“Pastor, can you please find me a job?” It’s a question asked frequently of the Rev Matt Dodd from Lakemba. 

Ministering in an area with a large number of migrants seeking work, struggling to navigate the job market, Mr Dodd longed to help them in some way – this was the genesis of the Emerge Program.

For the past 12 months, several parishes in southwestern Sydney have partnered with Evangelism and New Churches to help migrants upskill and connect with potential employers. 

Cultural gaps in Australian employment 

“There are so many barriers for them,” says the Emerge Program’s liaison officer, Sue Park. “The three barriers we have identified are mobility – such as vehicle access and driver’s license. Most jobs need you to drive, especially in aged and community care. Second is qualifications and recognised work experience. Third is literacy and English skills. 

“We help in practical ways by connecting our candidates to driving schools, helping them get working with children’s checks, and more.”

Miss Park understands just how difficult these barriers can be to overcome, having watched her mother’s journey. “I’ve seen how hard it is for my mum to feel part of Australia as a result of her not working. As she tried to navigate employment, she had no chance. She worked super hard, but the confidence in language, her age and lack of work experience [meant] she had no chance.”

The Emerge Program offers more than just employment skills. “What we’re trying to do is bridge the cultural gap between employment and recruitment in Australia,” Miss Park says. “In a lot of cultures, there’s an expectation that your community network finds you a job. Networking in Australia is important… but there is a lot more individual focus on how you are able to convince employers of your skills. There’s a big cultural gap there.” 

Meaningful employment is good for everyone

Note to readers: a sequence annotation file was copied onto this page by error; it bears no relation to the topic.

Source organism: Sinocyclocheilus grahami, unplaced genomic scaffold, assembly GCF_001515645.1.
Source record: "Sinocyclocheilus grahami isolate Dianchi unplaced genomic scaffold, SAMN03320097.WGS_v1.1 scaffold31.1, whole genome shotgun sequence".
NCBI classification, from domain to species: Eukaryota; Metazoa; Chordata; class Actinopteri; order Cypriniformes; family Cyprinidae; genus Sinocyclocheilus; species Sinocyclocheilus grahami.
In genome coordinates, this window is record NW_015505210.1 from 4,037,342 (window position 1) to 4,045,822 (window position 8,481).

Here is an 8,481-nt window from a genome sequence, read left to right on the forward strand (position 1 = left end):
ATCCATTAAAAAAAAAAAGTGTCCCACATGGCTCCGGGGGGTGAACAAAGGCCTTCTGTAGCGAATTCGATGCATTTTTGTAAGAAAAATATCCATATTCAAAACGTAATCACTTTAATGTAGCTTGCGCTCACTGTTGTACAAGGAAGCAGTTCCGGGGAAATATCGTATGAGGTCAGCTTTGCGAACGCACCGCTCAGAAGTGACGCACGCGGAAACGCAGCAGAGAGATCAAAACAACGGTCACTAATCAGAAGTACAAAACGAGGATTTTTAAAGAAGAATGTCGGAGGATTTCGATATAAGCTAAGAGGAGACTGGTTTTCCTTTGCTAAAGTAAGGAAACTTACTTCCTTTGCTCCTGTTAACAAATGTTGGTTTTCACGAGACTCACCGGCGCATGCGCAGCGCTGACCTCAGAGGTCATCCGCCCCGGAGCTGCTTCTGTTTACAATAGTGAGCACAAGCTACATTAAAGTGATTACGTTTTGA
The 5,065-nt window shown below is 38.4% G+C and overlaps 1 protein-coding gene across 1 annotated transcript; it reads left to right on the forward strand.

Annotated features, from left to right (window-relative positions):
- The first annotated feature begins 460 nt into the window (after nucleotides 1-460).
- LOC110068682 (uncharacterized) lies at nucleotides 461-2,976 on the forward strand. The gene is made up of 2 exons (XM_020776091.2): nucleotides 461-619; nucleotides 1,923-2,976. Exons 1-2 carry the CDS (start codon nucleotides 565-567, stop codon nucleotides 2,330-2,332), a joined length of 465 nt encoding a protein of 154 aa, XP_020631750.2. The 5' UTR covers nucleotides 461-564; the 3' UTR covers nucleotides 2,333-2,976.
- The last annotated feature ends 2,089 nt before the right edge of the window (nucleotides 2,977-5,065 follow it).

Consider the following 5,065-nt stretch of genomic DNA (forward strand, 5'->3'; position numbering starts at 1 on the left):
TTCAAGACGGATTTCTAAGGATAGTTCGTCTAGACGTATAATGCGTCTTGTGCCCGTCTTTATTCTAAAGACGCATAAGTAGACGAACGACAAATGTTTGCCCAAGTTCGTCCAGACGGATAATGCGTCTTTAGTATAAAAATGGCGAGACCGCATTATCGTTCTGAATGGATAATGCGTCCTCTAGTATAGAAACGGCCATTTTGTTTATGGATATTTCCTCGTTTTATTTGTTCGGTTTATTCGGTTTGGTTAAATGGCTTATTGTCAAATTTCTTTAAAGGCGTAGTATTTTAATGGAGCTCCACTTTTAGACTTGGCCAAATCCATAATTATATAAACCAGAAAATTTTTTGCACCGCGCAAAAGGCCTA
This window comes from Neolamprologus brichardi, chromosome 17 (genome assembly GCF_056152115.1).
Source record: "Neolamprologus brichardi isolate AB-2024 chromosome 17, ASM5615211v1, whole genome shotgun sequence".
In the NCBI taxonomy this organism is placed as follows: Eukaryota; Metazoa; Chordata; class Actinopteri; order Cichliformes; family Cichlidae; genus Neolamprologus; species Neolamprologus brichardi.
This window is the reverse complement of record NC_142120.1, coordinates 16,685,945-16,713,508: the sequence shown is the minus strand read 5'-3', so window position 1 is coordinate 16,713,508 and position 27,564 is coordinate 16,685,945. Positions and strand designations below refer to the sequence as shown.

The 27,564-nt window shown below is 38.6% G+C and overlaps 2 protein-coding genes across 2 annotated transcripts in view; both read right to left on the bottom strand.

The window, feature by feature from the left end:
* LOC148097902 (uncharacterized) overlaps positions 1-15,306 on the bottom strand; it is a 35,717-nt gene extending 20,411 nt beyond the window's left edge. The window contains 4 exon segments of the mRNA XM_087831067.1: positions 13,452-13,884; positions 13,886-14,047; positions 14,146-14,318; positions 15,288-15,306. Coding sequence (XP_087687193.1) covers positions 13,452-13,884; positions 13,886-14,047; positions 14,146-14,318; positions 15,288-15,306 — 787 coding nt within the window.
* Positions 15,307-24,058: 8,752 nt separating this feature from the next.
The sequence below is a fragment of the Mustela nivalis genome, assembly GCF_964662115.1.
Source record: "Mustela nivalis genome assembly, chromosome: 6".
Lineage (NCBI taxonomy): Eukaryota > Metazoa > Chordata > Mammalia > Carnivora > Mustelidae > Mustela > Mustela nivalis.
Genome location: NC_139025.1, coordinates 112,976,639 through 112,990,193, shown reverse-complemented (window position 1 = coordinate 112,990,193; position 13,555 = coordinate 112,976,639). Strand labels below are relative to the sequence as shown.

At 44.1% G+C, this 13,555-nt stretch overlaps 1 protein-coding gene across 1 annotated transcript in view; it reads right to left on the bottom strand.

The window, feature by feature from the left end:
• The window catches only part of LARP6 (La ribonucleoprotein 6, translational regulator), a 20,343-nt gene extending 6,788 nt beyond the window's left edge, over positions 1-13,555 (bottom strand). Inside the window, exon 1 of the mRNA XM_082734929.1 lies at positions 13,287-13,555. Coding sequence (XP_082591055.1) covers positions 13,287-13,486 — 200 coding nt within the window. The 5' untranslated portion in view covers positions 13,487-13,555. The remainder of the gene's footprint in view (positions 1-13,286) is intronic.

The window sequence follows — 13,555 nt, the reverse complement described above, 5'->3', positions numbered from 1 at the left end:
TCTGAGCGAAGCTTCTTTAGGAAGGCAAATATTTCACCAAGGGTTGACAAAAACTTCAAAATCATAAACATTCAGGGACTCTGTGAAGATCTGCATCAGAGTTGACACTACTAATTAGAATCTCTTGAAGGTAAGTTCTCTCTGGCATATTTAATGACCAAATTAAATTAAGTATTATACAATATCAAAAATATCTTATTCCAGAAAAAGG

Finding meaningful employment doesn’t simply provide a migrant with financial stability; it has a ripple effect that benefits the whole community. Stable employment means migrant families don’t need to relocate for work or to find more affordable housing. This in turn strengthens the health of local churches.

“You can change the course of somebody’s life by helping them find a job,” says Mr Dodd. “Outside of the spiritual realm, outside of healthcare; this is just about the biggest physical need people have. We just want to really love people in a deep way to help them break into the job market. It’s not about giving free jobs. There is dignity that comes from having work.” 

“You can change the course of somebody’s life by helping them find a job"

More jobs wanted

The team at Emerge is developing relationships with employers, and is praying more organisations will come on board and give migrant workers employment. 

“These are not charity jobs,” Mr Dodd says. “We want [to provide] real pathways and opportunities. Pray we would be able to establish connections with more and more Christian businesspeople.”

Adds Miss Park: “Pray that we can really do what we set out to do – that we can help those in our ministries and churches thrive spiritually and in their earthly living, and help them connect to meaningful employment. 

“There’s so much going on for people I work with. There are so many challenges that come up for our candidates, particularly... as they resettle in Australia. Pray they would keep knowing God’s love and care for them in his provision and word.”